Materials and Methods The equivalent sound pressure level eq. This stimulation mode was chosen because stapes vibration measurement according to ASTM 1 is the recommended measure of cochlear excitation in this application. Additionally, results from cadaveric ears were compared with T2 actuator output levels obtained from clinical data.

Most of the methods used here were similar to previous studies 13 , 16 containing more detailed descriptions of the experimental setup. Temporal bone preparation Fourteen already frozen, anonymized human cadaveric TBs were obtained from the Institute for Pathology of the Hannover Medical School.

All TBs were harvested in autopsies and the donors were anonymous and no biographical donor data are known. Harvesting and use of the TBs was conducted in accordance with the Helsinki declaration and approved by the ethics committee of the Hannover Medical School approval No. All TBs were harvested within 48 h post mortem, immediately frozen at approx.

The stapes and the promontory were exposed by a mastoidectomy, a removal of the facial nerve and drilling of the bony rim of the round window niche overhang down to approx. During experiments the preparations were moistened with saline to avoid changes in mechanical behavior 1. Experimental setup TBs were fixed in a laboratory clamp and a custom-made sound application setup comprising a probe microphone ER-7C, Etymotic Research Inc.

This assembly was attached to a 3-axis micromanipulator MR, World Precision Instruments Germany GmbH, Germany allowing adjustments in all three spatial directions while monitoring the axial force by the force sensor. The entire setup was installed on a vibration isolated table LWB, Newport.

Intracochlear pressure measurement The method used for intracochlear sound pressure measurement is described in detail in a previous publication Figure 1 Temporal bone preparation for the incus stimulation. Full size image Experimental procedure Experiments were performed in TBs having middle ear transfer function within the modified acceptance range 6 of ASTM standard F 1 at 0.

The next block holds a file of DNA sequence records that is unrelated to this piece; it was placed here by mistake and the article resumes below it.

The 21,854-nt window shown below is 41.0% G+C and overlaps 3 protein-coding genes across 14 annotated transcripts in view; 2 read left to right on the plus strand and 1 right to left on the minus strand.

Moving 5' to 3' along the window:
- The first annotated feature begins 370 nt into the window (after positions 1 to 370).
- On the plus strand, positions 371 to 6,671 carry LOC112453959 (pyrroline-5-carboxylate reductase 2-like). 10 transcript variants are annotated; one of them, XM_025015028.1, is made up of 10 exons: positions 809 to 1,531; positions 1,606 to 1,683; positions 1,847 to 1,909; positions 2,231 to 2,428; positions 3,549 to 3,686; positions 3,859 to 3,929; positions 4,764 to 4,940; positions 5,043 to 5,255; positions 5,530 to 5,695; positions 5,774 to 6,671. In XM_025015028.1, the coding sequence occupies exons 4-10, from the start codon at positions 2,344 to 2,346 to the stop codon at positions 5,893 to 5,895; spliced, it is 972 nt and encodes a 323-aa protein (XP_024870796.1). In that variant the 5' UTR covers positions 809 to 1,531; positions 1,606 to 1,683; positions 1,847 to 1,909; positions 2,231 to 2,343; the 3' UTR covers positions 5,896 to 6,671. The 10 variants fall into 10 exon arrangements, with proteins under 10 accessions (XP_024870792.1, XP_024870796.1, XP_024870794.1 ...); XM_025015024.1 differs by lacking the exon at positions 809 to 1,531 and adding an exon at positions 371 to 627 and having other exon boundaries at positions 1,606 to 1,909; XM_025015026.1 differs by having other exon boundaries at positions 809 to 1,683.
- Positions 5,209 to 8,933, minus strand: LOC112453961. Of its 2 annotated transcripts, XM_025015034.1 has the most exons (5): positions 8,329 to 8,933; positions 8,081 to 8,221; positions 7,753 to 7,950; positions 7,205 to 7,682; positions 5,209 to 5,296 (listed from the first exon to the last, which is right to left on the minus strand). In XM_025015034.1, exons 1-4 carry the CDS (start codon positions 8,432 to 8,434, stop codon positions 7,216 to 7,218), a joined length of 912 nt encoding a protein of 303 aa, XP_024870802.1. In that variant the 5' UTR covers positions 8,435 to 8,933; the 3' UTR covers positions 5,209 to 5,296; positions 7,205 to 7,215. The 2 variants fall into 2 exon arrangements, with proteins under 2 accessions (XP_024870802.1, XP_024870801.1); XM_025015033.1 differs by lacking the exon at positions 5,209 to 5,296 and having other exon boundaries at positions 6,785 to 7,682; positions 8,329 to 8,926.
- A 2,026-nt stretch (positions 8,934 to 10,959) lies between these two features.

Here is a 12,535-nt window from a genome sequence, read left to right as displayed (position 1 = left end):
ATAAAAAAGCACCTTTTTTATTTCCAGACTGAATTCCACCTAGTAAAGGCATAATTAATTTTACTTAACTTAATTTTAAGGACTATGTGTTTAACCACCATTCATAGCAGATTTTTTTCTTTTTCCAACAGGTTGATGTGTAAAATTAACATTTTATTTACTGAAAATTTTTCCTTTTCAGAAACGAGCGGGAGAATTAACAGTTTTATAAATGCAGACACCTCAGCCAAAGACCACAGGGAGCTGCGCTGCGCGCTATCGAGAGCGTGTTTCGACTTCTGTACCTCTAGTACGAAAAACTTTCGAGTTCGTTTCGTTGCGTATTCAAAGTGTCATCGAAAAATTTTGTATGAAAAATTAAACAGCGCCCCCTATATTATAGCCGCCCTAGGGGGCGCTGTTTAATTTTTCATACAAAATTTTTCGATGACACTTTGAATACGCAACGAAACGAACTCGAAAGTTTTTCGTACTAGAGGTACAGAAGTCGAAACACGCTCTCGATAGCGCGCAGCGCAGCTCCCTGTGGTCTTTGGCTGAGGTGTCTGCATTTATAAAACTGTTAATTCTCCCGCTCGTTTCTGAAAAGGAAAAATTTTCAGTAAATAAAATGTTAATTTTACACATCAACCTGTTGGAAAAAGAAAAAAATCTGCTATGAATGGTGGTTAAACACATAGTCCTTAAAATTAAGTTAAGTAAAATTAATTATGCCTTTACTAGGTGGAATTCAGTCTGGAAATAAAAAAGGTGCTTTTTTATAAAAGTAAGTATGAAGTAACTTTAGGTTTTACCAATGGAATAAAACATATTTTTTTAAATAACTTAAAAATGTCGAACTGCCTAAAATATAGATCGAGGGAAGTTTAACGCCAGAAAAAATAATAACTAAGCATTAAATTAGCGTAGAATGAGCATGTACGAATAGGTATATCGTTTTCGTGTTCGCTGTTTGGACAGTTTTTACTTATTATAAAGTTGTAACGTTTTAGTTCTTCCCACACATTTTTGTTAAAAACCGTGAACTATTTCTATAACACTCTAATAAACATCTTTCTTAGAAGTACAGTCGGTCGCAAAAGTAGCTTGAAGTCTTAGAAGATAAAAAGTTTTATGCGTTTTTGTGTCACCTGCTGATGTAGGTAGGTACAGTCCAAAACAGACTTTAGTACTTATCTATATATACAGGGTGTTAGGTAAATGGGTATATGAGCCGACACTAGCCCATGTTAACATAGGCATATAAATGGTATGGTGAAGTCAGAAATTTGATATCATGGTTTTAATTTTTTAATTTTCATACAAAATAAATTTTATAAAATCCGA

First, the tympanic membrane was stimulated acoustically between 0. For technical limitation of the 4-Ch data acquisition ICPD and vibratory responses were measured sequentially. During the first stimulation the sound pressures P SV and P ST were measured by the pressure transducers and during the second stimulation the vibration of the stapes was measured by the LDV.

The acoustic input signal at the tympanic membrane was recorded both times by the probe microphone. Although amplitudes and phases of the input signal had minor differences during both stimulations maximum difference: 0.

After completing the acoustical stimulation, a hole of approx. The actuator stimulation was performed at different contact positions.

To define a zero position, the tip of the T2 actuator was advanced towards the laser hole until the tip almost touched the incus and the recording of the force sensor was zeroed.

At each position, the displayed force level was recorded and actuator stimulation and measurements were performed as follows. The actuator was electrically driven with the same sequence of sine wave signals previously used for the acoustical stimulation, having amplitudes of approx. Again amplitude and phase of the input signal had minor differences during both measurements maximum difference: 0.

From each experiment we had a set of measurement data at different positions and force levels. On average, the contact force was 3. After completing all measurements, the pressure transducers were removed and the correct positioning of the cochleostomies in SV and ST and the integrity of the basilar membrane were confirmed visually by dissection of the TB. Intraoperatively, the TLA is used to guide adjustment of the T2 actuator to the incus body by measuring its electrical impedance at the resonance frequency while the actuator is advanced In six tests the drop in impedance initial contact occurred between 1 and 7 mN 3.

Therefore we selected from the data set of each TB experiment that position where the contact force was closest to 4 mN. Electric input signals to the loudspeaker and to the actuator were generated at During measurement the signal-to-noise ratio SNR of the intracochlear pressure and vibratory responses at each stimulation frequency was calculated in LabVIEW using the average of the three adjacent FFT lines below and above as noise level estimate.

In a great majority of measurements an SNR of 20 to 60 dB was already reached with 30 averages and averaging more than 30 times was necessary in a few cases only. In brief, the unimplanted stapes displacement d U calculated from velocity measured by the LDV in response to ear canal sound pressure p T at the tympanic membrane was compared to the stapes displacement d A generated by the actuator attached to the incus driven by input voltage E.